Nothing recently has aroused more diverse comment than a Newsweek article analyzing a woman's chances of finding a husband.
Among other improbable statistics, it said that a woman over 40 has about as much chance of getting married as she has of being murdered by a terrorist. That doubtlessly caused many single women to start thinking seriously about men.
As we might have expected, someone has already come out with a book contrived to exploit this panic.
It is called "Single, Straight Men" (St. Martin's Press), and it is written by Dr. Diana Sommerfield, who is described as "a psychologist and cultural anthropologist."
Dr. Sommerfield dismisses video-dating services, classified ads and prowling "the places men go to find women," such as singles bars and singles cruises. "Those are actually the worst places," she says.
What Dr. Sommerfield offers instead is 106 ordinary places in which she guarantees that women will find the kind of men they want to marry. (I don't know, though, how she can guarantee that they will be single and straight.).
Although she carries it further, Dr. Sommerfield verifies my own conviction that nothing beats the old-fashioned "cute meet" in the library, in the museum, on a bus or in any public place where men and women are likely to collide.
Dr. Sommerfield urges her readers to take the initiative, walking right up to a suitable-looking man and saying, "Hey, I'm lost."
The main thing, she says, is "good eye contact." The woman must make "good eye contact" so the man will get the message that she is making an approach, not just asking for directions.
These meetings may take place in any one of 106 "guaranteed places" or activities, she says, such as the grocery store, the laundromat, men's stores, the golf course, the library, night school, the park, standing in line, coaching a child's team (good place to snag single fathers), bookstores, a lumberyard, an auto supply store, a computer store, the zoo.
Get the idea? The predatory woman stalks the places where single men might be found. Not men specifically looking for women. Men doing their own things.
She suggests an approach for a bookstore: "Remark to the fellow glancing through a book in a soft chair by the window, 'Is that Johnson's latest?' "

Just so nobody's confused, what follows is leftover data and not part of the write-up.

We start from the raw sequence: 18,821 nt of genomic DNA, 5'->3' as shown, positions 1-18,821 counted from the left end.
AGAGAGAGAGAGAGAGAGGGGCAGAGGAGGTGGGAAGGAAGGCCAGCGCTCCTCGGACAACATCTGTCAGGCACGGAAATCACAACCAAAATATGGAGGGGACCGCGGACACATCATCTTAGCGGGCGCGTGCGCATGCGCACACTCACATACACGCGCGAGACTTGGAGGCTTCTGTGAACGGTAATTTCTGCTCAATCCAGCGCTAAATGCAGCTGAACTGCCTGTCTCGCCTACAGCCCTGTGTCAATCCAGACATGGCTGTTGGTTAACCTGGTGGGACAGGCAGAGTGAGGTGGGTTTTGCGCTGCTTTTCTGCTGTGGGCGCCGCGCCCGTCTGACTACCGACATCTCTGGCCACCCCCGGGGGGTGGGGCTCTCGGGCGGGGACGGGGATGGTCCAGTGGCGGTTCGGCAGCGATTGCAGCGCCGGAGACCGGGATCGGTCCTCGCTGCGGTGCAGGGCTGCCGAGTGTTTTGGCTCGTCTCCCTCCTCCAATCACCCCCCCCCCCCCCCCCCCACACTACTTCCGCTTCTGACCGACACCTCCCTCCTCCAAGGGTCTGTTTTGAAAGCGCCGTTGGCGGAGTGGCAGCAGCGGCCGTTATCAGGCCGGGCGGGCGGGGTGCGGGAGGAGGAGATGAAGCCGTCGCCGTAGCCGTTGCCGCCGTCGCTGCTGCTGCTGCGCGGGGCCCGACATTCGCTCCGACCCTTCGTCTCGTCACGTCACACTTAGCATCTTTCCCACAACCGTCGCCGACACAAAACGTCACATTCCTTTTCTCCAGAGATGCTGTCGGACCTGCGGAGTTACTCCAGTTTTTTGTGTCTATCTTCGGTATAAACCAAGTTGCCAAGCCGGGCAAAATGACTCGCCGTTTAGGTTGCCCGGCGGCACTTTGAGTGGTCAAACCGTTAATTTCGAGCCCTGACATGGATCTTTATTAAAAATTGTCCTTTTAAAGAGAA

Of course, the trouble with that approach is that the fellow may say, "Lady, Johnson has been dead for 200 years."
Dr. Sommerfield notes that young cops make good husbands and suggests that our young heroine drop in at a doughnut shop where cops hang out late at night.
She's supposed to pick out a likely-looking cop and say, "Hi, Officer, I'm trying to find Hennepin Avenue."
"Make good eye contact and thank him when he says, 'Take a left at the corner and go three blocks.'
"But don't leave. Order a jelly doughnut or two and something hot to drink and sit down with him and his buddies and chat for a bit."
I don't like to be pessimistic, but it seems to me that a woman who made that approach to a bunch of cops late at night might wind up in the slammer.
For real daredevils, Dr. Sommerfield suggests sky diving. "It's really a man's sport. Recently-divorced men seem to especially enjoy it. Jumping from a plane is unlike anything you've ever tried."
It seems to me that a woman is indeed desperate for a man if she is willing to jump
from a moving airplane to catch one.
I'm curious, though, whether recently divorced men go in for sky diving because they have a death wish. What other motive?
Dr. Sommerfield suggests going to a golf course alone and getting into a foursome. "The other three players will probably be men."
Unless this young woman plays as well as the men, she might become a nuisance. I can hear one of her partners complaining to the starter: "Hey, can't you do anything about that crazy female that keeps turning up in our foursome?"
Dr. Sommerfield even has a ploy for that most common and frustrating of encounters: "You're walking down a street and you suddenly see a man ahead of you that you'd just love to meet."
She says: "Don't let him get away. . . . Go up to him and ask him one of the two foolproof things you can ask any stranger in America: the time or directions. Make eye contact when you ask."
Assuming that Dr. Sommerfield's book sells 100,000 copies, our streets and libraries and sky-diving planes won't be safe for single men.
Of course, I'm no longer young, supple, quick, bushy-haired and handsome enough to attract young women hunting for mates.
So if one comes up to me and says, "Do you have the time," I'll know she wants to know what time it is.
Unless she makes good eye contact. Then I'll be alarmed.